Homeschooled in New Zealand: TheLemur’s Story, Part Two
CC image courtesy of Flickr, Chris Preen.
HA note: The author’s name has been changed to ensure anonymity. “TheLemur” is a pseudonym.
In this series: Part One | Part Two | Part Three | Part Four
While still quite young, my maternal grandparents health went into decline, and fate decreed mum was the one who had to consistently deal with that, year after year. She cumulatively became vastly more stressed, and thus, I believe, subject to a more emotional application of the already strict ‘rules’ in place. Let me deal with how her preoccupation, super imposed on the extant regime impacted on me – first in what she failed to realize and do (socialization), and secondly in what she did do (authoritarian parenting).
Mum brought wholeheartedly into the homeschool talking point the family alone was the ideal unit of socialization.
Not a base vehicle, mind you, for a broader socialization with the world, but a self-sufficient social ecosystem.
Although Mum was forty when she had me, her first child, she had two mischarges out of three more pregnancies. Such attempts are related to the supposedly ‘Biblical’ role of a woman to have large families and to be ‘keepers at home like it says in Titus 2!’ (a rather wanting interpretation of the context). She was a gender essentialist zealot, appropriating all the ‘Godly’ hang-ups. Women should only wear skirts. Modesty is essential. Dating is wrong. Oral sex is wrong (even in marriage). Women should not be educated like men, and mum wondered out loud sometimes if they should be allowed to vote (curiously in the country that first universalized the franchise). With beliefs like that, it’s no surprise she swallowed the relatively more modest claims of family-centric socialization. I remember overhearing dad say to her at one point, ‘don’t you think the boys should be with people their own age group more?’ Mum definitively responded, ‘NO, because once that happens…[insert all the ‘evils’ of peer pressure]. So it was just my brother and I, 95% of the time. He was four years my junior, which proved the ideal gap for squabbles. We were old enough to be interested in the same things but sufficiently temporally removed to grate on each other’s differing abilities. I often behaved like a bit of a beast toward him, exploiting my greater development to torment him. But when you’re constantly around someone to the exclusion of all others similar to your own age, you view the person like a chronic annoyance. Stripped of positive associations, they become easy to treat poorly. But I was still castigated for not ‘being my brother’s keeper.’ (Fortunately, the older we both got, the better we related to each other).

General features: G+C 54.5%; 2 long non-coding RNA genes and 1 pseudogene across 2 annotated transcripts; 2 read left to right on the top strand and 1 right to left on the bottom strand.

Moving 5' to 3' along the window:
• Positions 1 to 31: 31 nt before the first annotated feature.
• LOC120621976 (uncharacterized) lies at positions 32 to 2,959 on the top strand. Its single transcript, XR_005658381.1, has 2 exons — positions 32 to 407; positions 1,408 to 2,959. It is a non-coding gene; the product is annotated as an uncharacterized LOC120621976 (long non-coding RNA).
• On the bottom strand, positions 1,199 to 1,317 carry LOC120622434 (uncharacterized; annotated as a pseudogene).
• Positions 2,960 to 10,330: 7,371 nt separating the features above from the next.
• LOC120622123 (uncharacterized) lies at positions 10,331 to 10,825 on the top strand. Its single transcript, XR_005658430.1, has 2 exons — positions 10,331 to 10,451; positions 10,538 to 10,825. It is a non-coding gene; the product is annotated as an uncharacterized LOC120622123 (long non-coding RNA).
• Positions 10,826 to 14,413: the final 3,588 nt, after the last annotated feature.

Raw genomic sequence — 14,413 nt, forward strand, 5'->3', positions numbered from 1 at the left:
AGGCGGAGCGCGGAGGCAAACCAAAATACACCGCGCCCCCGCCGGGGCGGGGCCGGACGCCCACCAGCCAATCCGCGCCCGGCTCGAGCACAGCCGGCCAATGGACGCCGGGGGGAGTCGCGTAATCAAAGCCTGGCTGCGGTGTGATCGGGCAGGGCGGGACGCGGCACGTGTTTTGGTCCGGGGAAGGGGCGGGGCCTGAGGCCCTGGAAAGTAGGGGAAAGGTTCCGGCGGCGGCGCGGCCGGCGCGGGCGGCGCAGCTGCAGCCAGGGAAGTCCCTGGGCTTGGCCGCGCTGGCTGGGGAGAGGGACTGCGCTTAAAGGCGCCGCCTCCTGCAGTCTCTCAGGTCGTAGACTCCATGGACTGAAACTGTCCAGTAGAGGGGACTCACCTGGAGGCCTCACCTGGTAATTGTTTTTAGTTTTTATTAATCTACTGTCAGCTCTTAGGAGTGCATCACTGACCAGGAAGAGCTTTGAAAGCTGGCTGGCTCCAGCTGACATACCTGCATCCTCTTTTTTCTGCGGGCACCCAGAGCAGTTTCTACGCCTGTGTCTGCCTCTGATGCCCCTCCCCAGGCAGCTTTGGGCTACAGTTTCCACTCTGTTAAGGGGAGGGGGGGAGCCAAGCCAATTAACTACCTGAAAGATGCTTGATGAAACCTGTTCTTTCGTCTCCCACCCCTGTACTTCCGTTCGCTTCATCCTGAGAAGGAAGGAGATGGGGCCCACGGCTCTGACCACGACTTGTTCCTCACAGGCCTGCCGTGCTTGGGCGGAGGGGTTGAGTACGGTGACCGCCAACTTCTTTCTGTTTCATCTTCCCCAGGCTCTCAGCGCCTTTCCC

Although it would be a distortion of the truth to say I saw no friends ever, for the vast majority of the time, I dealt with a rising sense of isolation.
Because I could adequately converse with adults, mum deemed I was on track socially.
The problem, of course, with this little gem of homeschool counter think, is much of our social development comes through interaction with our equals in authority and ability. A child-adult interaction will always incorporate a measure of formalism. You don’t exactly grow as a person respectfully answering Mrs Smith’s generic inquiries about your education. Indeed, it wasn’t until university I made a friend with whom I could openly discuss personal matters.